Frogs help Irish scientists make leap in reconstructing the appearance of extinct animals

Frogs help Irish scientists make leap in reconstructing the appearance of extinct animals
10 million-year-old fossil frog from Libros, Spain and X-ray map showing elevated levels of copper and zinc in the internal organs. Fossil photograph copyright the Natural History Museum, London. X-ray fluorescence map copyright Valentina Rossi.

Irish scientists have made a giant leap in the reconstruction of the appearance of extinct animals - thanks to fossilised frogs.

In what University College Cork describes as a world-first, two UCC palaeontologists have discovered a new way to recreate the anatomy of ancient vertebrate animals by analysing the chemistry of tiny fossilised sub-cell units in the internal organs of the extinct fossilised animals.

They believe their work mapping the preserved chemical signals found in these fossils has “profound implications” for how scientists will interpret the internal anatomy of fossilised animals, and thereby recreate the look of these ancient animals.

A melanosome is a tiny organism found in animal cells. It is the site for the synthesis, storage and transport of melanin, the most common light-absorbing pigment found in the animal kingdom.

Until recently, most studies on fossil melanin focused on the skin and feathers and used certain techniques to map the pigment to reveal the external look of the ancient animal.

But research, led by UCC’s Valentina Rossi and her supervisor, Dr Maria McNamara, in collaboration with chemists from the US and Japan, has allowed them to 'peer inside' the animals.

Maria Mc Namara, Senior Lecturer and Valentina Rossi, PhD student with a fossil sample at the School of Biological, Earth and Envirnomental Sciences UCC. Pic Michael Mac Sweeney/Provision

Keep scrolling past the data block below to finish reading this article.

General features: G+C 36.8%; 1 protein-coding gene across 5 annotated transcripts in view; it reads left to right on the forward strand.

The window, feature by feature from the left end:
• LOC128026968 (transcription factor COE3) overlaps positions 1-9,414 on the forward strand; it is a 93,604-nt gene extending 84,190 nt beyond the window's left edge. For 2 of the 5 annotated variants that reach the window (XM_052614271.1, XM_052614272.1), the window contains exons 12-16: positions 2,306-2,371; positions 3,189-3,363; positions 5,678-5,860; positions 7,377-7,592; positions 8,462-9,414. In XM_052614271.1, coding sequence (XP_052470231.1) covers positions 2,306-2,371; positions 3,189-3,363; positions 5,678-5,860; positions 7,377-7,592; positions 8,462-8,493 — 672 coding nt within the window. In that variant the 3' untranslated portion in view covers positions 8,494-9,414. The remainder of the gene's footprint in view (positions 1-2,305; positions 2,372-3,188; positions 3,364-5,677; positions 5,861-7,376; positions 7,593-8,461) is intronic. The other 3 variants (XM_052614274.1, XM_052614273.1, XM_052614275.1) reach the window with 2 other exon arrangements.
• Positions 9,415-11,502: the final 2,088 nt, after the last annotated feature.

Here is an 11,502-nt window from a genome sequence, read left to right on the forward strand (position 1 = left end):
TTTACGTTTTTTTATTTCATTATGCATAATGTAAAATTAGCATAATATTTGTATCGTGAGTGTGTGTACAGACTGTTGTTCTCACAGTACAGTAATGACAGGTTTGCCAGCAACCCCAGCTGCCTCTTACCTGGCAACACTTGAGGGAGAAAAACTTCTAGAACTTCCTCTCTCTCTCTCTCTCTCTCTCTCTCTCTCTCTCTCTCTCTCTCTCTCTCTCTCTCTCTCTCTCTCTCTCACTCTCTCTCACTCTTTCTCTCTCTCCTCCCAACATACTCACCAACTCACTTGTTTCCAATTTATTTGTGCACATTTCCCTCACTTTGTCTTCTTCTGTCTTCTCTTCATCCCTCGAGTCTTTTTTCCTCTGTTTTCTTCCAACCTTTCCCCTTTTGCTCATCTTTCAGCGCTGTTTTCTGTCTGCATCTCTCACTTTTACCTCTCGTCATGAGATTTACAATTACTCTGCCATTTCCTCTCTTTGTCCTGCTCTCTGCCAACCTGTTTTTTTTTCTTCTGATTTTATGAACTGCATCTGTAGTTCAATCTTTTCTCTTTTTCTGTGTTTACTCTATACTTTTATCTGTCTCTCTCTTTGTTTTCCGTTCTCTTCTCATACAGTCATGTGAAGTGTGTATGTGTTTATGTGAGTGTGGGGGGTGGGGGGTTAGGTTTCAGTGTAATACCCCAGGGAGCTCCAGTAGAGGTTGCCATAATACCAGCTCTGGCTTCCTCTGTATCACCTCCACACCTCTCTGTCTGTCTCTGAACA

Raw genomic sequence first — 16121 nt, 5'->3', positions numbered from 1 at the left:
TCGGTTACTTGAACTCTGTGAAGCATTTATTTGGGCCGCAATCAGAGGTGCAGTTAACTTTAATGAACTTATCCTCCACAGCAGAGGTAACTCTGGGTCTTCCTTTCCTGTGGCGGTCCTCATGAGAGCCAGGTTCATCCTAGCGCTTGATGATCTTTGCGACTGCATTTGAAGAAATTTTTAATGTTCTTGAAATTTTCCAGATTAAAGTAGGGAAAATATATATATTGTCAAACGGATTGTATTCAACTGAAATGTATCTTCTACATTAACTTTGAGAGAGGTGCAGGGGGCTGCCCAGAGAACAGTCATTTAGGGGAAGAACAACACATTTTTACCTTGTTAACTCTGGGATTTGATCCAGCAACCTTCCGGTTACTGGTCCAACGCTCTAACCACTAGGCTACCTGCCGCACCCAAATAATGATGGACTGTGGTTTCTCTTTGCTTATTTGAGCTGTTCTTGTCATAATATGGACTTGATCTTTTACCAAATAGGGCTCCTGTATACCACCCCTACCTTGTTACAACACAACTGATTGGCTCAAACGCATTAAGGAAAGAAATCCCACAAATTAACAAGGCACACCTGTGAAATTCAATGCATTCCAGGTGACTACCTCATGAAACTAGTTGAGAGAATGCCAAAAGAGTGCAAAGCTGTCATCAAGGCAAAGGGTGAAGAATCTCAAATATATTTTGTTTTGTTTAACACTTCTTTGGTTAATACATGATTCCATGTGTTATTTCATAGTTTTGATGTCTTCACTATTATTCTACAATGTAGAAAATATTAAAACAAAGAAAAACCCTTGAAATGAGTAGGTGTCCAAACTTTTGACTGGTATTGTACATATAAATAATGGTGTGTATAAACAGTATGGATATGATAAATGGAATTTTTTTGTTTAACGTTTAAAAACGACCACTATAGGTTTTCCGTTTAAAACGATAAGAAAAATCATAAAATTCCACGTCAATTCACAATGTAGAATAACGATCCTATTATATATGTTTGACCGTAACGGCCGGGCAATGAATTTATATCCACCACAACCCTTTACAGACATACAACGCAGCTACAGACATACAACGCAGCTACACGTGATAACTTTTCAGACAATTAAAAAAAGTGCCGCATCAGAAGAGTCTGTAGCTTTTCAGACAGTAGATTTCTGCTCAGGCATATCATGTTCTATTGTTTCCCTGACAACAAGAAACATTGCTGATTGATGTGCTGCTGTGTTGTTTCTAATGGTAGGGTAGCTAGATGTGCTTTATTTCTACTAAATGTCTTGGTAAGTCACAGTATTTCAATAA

Maria Mc Namara, Senior Lecturer and Valentina Rossi, PhD student with a fossil sample at the School of Biological, Earth and Envirnomental Sciences UCC. Pic Michael Mac Sweeney/Provision

They used cutting-edge synchrotron techniques - a powerful source of X-rays - to analyse the chemistry of the fossil and modern melanosomes.

It allowed them to detect minute quantities of different metals in the melanosomes, and effectively map the location and shape of organs such as the lungs, liver, gut and heart.

Unexpectedly, the study also showed that melanin is abundant in internal organs of modern amphibians, reptiles, birds and mammals, and their fossil counterparts, which will allow scientists to compare findings with fossils to modern animals.

“This discovery is remarkable in that it opens up a new avenue for reconstructing the anatomy of ancient animals. In some of our fossils we can identify skin, lungs, the liver, the gut, the heart, and even connective tissue.

10 million-year-old fossil tadpole from Libros, Spain and X-ray map showing elevated levels of titanium in the skin, eye and especially the liver. X-ray fluorescence map copyright Valentina Rossi.
10 million-year-old fossil tadpole from Libros, Spain and X-ray map showing elevated levels of titanium in the skin, eye and especially the liver. X-ray fluorescence map copyright Valentina Rossi.

“What’s more, this suggests that melanin had very ancient functions in regulating metal chemistry in the body going back tens, if not hundreds, of millions of years,” Dr McNamara said.

The new research arose out of the team’s discovery last year of internal melanosomes on fossil frogs. They had a hunch that these features would be more widespread across vertebrates but they didn't realise it would be different in different organs.

Their study is published in the journal, Proceedings of the National Academy of Sciences of the United States of America.

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